Ok, it is late, and I just got home after a delayed flight back from Texas, so I’m going to keep this one short.
Years back, when I first started teaching, I would get my students to think about how we define the verbs “to mother” and “to father” in English, and what this might say about our cultural assumptions regarding gender roles and parenting. It was a pretty useful exercise.
I’d like to think that, for all the mistakes and missteps I make along the way, I try to model for my sons–and my daughter–a much broader definition of what it means to father a child.
Today, we had an hour or so to kill before my oldest boy had to compete in speed finals. We found a bookstore not too far away from the gym, with a coffee shop inside it. My son asked if he could borrow a few dollars and wandered off through the store.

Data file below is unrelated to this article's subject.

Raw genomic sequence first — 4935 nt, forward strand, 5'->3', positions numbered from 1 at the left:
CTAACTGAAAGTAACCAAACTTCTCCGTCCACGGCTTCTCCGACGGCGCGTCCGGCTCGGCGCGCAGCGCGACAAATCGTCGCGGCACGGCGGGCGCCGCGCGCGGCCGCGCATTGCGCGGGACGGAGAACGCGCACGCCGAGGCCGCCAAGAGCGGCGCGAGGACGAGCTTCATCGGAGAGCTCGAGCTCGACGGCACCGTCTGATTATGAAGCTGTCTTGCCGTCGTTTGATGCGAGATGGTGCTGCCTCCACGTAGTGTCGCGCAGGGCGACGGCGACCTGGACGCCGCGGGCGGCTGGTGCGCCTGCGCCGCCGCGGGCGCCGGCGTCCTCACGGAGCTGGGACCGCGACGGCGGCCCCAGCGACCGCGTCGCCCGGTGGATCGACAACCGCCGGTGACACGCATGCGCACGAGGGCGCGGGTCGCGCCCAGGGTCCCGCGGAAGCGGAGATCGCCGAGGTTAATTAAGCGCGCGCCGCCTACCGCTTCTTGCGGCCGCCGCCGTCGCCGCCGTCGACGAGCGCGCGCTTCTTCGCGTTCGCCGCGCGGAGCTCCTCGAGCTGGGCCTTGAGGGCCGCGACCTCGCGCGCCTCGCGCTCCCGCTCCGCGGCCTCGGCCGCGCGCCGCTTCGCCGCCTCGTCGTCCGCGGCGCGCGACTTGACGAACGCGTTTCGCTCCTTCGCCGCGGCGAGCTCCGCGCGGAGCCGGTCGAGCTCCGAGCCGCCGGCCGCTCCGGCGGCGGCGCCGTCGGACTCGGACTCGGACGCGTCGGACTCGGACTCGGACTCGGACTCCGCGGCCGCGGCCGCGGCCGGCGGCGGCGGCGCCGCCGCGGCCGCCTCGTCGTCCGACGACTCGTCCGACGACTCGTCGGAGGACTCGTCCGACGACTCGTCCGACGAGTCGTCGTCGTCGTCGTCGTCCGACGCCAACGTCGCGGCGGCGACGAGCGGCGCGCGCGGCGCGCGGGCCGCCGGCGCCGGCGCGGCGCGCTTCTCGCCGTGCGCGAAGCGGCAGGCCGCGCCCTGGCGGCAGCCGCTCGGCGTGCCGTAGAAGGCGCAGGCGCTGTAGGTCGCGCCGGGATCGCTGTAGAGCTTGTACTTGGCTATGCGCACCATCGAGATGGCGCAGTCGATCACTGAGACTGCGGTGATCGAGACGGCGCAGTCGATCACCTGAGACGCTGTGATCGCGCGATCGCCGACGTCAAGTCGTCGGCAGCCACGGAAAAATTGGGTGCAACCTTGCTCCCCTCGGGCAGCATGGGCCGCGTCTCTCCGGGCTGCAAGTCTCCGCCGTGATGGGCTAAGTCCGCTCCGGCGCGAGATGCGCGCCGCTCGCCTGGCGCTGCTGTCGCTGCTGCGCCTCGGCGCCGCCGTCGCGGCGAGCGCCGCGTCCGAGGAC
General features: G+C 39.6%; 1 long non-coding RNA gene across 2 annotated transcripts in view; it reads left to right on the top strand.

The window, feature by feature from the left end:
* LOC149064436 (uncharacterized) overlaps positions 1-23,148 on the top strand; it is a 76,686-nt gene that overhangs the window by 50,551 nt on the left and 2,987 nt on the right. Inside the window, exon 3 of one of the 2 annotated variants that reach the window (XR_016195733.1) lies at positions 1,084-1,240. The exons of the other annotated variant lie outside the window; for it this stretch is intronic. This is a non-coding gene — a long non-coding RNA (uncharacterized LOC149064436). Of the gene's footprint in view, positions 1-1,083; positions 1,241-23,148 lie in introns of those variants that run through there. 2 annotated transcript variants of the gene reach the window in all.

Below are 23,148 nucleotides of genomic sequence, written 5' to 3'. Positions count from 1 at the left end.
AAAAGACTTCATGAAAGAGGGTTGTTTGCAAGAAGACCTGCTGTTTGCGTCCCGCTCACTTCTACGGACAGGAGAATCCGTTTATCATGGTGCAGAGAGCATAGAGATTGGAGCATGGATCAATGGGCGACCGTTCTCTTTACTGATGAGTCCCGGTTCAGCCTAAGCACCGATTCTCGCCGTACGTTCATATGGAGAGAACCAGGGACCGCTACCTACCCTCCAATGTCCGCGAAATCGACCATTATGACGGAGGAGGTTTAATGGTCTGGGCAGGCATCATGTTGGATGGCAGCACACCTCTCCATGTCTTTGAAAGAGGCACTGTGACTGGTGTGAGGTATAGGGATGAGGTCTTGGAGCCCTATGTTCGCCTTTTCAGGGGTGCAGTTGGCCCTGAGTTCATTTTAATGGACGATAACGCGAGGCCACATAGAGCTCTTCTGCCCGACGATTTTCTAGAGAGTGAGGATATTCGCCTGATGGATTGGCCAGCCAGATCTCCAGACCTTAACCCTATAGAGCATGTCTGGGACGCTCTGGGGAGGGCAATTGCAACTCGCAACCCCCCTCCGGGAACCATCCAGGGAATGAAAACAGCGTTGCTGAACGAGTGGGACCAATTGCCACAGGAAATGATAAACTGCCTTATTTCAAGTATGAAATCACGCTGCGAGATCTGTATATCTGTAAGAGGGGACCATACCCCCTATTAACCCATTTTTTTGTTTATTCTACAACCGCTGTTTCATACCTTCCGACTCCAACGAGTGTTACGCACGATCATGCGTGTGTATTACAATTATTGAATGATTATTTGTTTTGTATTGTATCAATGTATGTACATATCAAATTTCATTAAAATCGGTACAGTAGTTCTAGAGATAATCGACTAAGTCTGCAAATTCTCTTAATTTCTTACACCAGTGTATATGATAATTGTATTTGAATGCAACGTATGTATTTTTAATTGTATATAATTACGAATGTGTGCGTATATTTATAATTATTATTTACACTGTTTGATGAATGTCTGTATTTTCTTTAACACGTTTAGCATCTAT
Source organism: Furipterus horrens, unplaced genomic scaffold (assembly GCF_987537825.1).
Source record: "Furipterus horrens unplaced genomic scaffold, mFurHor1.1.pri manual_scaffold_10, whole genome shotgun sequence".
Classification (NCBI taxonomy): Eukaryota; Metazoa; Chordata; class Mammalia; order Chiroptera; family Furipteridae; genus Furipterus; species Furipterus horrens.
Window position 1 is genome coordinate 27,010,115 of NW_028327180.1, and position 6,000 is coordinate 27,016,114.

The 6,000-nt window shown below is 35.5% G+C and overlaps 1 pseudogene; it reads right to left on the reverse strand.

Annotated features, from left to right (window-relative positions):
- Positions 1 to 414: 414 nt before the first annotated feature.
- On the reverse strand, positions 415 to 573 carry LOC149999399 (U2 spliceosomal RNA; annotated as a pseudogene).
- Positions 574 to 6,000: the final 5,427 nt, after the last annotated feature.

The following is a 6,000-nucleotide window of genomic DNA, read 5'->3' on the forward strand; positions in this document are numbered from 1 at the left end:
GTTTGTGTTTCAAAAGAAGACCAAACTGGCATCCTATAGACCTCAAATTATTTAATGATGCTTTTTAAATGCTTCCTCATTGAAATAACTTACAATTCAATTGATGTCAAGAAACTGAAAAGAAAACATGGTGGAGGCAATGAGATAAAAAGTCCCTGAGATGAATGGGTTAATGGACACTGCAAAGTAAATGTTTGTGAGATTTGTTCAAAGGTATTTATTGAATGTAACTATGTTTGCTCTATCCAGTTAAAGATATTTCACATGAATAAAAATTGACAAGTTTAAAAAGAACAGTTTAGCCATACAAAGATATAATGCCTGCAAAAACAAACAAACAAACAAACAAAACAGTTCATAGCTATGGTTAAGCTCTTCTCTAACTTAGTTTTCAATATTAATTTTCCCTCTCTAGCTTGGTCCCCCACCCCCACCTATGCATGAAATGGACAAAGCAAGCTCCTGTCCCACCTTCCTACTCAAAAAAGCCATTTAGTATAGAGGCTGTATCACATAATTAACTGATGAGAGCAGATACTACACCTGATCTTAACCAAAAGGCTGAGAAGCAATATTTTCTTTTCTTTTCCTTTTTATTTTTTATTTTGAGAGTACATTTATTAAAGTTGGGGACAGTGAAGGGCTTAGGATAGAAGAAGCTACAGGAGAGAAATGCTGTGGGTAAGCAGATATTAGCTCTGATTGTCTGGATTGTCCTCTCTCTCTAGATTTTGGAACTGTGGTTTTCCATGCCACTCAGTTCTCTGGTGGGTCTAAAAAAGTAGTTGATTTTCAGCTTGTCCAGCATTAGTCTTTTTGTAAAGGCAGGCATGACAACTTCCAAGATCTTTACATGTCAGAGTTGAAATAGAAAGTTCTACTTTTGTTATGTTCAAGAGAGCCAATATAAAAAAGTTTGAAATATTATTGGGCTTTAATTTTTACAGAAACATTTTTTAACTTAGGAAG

We met back by the coffee shop–I got myself a coffee and got my son a hot chocolate. And he gave me the Fathers Day card he had just picked out for me.
At first, I was planning on sharing with you what he wrote–and how in just a few sentences he managed to express so well what being a father means to me.
But I think I’d like to keep what he wrote to me just between the two of us, if that’s OK with you. I’ve shed a lot of paper over the past few months, but this card I’m planning to keep.
Even with the airport delay, I think today might have been the best Fathers Day ever.